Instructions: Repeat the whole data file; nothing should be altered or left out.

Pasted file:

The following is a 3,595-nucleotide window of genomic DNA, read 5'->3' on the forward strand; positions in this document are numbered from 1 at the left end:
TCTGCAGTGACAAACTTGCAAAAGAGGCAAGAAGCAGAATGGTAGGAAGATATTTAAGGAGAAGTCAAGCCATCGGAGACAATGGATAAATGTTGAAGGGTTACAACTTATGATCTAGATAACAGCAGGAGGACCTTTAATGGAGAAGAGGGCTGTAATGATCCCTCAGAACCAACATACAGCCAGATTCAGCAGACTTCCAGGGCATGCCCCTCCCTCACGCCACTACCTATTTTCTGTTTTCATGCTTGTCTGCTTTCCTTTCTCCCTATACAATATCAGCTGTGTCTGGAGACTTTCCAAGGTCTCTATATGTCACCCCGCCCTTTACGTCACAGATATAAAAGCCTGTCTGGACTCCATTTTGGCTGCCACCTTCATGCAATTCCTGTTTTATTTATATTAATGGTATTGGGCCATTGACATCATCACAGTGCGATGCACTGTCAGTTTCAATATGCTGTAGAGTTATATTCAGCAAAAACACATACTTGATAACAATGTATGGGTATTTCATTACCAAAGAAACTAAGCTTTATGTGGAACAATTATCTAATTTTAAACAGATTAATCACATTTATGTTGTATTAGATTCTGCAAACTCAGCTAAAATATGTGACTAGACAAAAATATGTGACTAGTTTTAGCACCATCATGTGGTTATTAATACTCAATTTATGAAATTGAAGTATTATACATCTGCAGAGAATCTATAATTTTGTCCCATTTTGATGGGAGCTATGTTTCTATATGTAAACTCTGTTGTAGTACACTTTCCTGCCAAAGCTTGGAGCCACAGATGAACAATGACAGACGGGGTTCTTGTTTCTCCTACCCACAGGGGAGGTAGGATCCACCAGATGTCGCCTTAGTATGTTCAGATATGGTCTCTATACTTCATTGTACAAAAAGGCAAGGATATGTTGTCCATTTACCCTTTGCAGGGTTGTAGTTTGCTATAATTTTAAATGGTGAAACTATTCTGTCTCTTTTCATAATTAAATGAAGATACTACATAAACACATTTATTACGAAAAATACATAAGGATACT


The following is a 3,595-nucleotide window of genomic DNA, read 5'->3' on the forward strand; positions in this document are numbered from 1 at the left end:
TCTGCAGTGACAAACTTGCAAAAGAGGCAAGAAGCAGAATGGTAGGAAGATATTTAAGGAGAAGTCAAGCCATCGGAGACAATGGATAAATGTTGAAGGGTTACAACTTATGATCTAGATAACAGCAGGAGGACCTTTAATGGAGAAGAGGGCTGTAATGATCCCTCAGAACCAACATACAGCCAGATTCAGCAGACTTCCAGGGCATGCCCCTCCCTCACGCCACTACCTATTTTCTGTTTTCATGCTTGTCTGCTTTCCTTTCTCCCTATACAATATCAGCTGTGTCTGGAGACTTTCCAAGGTCTCTATATGTCACCCCGCCCTTTACGTCACAGATATAAAAGCCTGTCTGGACTCCATTTTGGCTGCCACCTTCATGCAATTCCTGTTTTATTTATATTAATGGTATTGGGCCATTGACATCATCACAGTGCGATGCACTGTCAGTTTCAATATGCTGTAGAGTTATATTCAGCAAAAACACATACTTGATAACAATGTATGGGTATTTCATTACCAAAGAAACTAAGCTTTATGTGGAACAATTATCTAATTTTAAACAGATTAATCACATTTATGTTGTATTAGATTCTGCAAACTCAGCTAAAATATGTGACTAGACAAAAATATGTGACTAGTTTTAGCACCATCATGTGGTTATTAATACTCAATTTATGAAATTGAAGTATTATACATCTGCAGAGAATCTATAATTTTGTCCCATTTTGATGGGAGCTATGTTTCTATATGTAAACTCTGTTGTAGTACACTTTCCTGCCAAAGCTTGGAGCCACAGATGAACAATGACAGACGGGGTTCTTGTTTCTCCTACCCACAGGGGAGGTAGGATCCACCAGATGTCGCCTTAGTATGTTCAGATATGGTCTCTATACTTCATTGTACAAAAAGGCAAGGATATGTTGTCCATTTACCCTTTGCAGGGTTGTAGTTTGCTATAATTTTAAATGGTGAAACTATTCTGTCTCTTTTCATAATTAAATGAAGATACTACATAAACACATTTATTACGAAAAATACATAAGGATACT